445 F2d 864 Carlough v. Richardson
445 F.2d 864
Vivian E. CARLOUGH, Plaintiff, Appellant,
Elliott Lee RICHARDSON, as Secretary of Health, Education
and Welfare, Defendant, Appellee.
United States Court of Appeals, Fifth Circuit.
June 14, 1971.
Thomas G. Spicer, Miami, Fla., Norman B. Smith, North Miami, Fla., for plaintiff, appellant.
Robert W. Rust, U.S. Atty., Miami, Fla., Erwin N. Griswold, Sol. Gen., Dept. of Justice, Robert V. Zener, Judith S. Seplowitz, L. Patrick Gray, III, Asst. Attys. Gen., Dept. of Justice, Washington, D.C., for defendant, appellee.
Before COLEMAN, GOLDBERG, and SIMPSON, Circuit Judges.
The appellant, Vivian E. Carlough, sought judgment that 203(f) (3) of the Social Security Act, 42 U.S.C., 403(f) (3), providing for the deduction of earned income from old age benefits otherwise payable under the Act, is unconstitutional.
The suit was first submitted to a three Judge District Court, which held that no substantial constitutional issue was presented, ordered itself dissolved, and remanded to a single District Judge. Carlough v. Finch, 309 F.Supp. 1025 (S.D., Fla., 1969). Upon appeal the Supreme Court vacated and remanded in order that a timely appeal might be taken to the Court of Appeals, Carlough v. Richardson, 399 U.S. 920, 90 S.Ct. 2243, 26 L.Ed.2d 786 (1970), rehearing denied, 400 U.S. 855, 91 S.Ct. 26, 27 L.Ed.2d 93. On August 14, 1970, the three Judge District Court vacated its order of February 10, 1970, and entered a new order. On August 17, 1970, the individual District Judge dismissed the complaint.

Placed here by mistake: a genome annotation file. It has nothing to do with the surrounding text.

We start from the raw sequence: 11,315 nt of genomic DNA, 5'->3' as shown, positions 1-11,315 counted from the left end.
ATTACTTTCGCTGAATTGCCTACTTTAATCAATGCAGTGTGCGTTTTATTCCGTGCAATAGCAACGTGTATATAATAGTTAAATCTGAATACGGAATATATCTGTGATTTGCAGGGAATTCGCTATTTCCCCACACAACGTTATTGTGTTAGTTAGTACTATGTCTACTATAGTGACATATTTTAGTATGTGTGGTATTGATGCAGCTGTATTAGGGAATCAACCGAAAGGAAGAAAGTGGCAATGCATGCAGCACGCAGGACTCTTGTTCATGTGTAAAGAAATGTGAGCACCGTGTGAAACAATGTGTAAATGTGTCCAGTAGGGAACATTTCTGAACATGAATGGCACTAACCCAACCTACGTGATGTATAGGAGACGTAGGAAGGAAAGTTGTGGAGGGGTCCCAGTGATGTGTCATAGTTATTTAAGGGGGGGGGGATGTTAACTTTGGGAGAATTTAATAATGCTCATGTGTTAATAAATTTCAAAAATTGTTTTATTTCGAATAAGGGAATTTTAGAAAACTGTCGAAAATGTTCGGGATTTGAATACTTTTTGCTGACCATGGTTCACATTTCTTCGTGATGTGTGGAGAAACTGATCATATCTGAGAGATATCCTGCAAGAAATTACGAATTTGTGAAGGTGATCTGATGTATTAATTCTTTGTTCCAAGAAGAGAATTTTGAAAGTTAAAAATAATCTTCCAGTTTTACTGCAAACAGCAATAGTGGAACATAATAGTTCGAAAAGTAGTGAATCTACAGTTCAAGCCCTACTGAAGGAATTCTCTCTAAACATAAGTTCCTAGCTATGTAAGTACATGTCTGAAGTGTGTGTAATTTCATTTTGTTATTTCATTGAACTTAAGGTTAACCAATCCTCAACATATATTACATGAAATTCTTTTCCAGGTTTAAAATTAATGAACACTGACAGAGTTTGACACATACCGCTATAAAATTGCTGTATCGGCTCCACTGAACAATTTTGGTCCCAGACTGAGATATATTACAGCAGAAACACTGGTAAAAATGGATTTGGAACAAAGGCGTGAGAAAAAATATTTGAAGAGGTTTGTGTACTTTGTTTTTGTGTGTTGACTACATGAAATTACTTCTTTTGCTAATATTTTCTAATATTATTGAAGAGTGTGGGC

The constitutionality of 203(f)(3) was considered and sustained by a three Judge District Court for the District of Massachusetts in Gainville v. Richardson, 319 F.Supp. 16 (1970).
Upon consideration of the briefs and oral arguments of the parties in this Court we find ourselves to be in agreement with the reasoning and results set forth in Gainville, supra.
We, therefore, hold that 203(f)(3) of the Social Security Act is constitutional and that this litigation raised no substantial constitutional issue.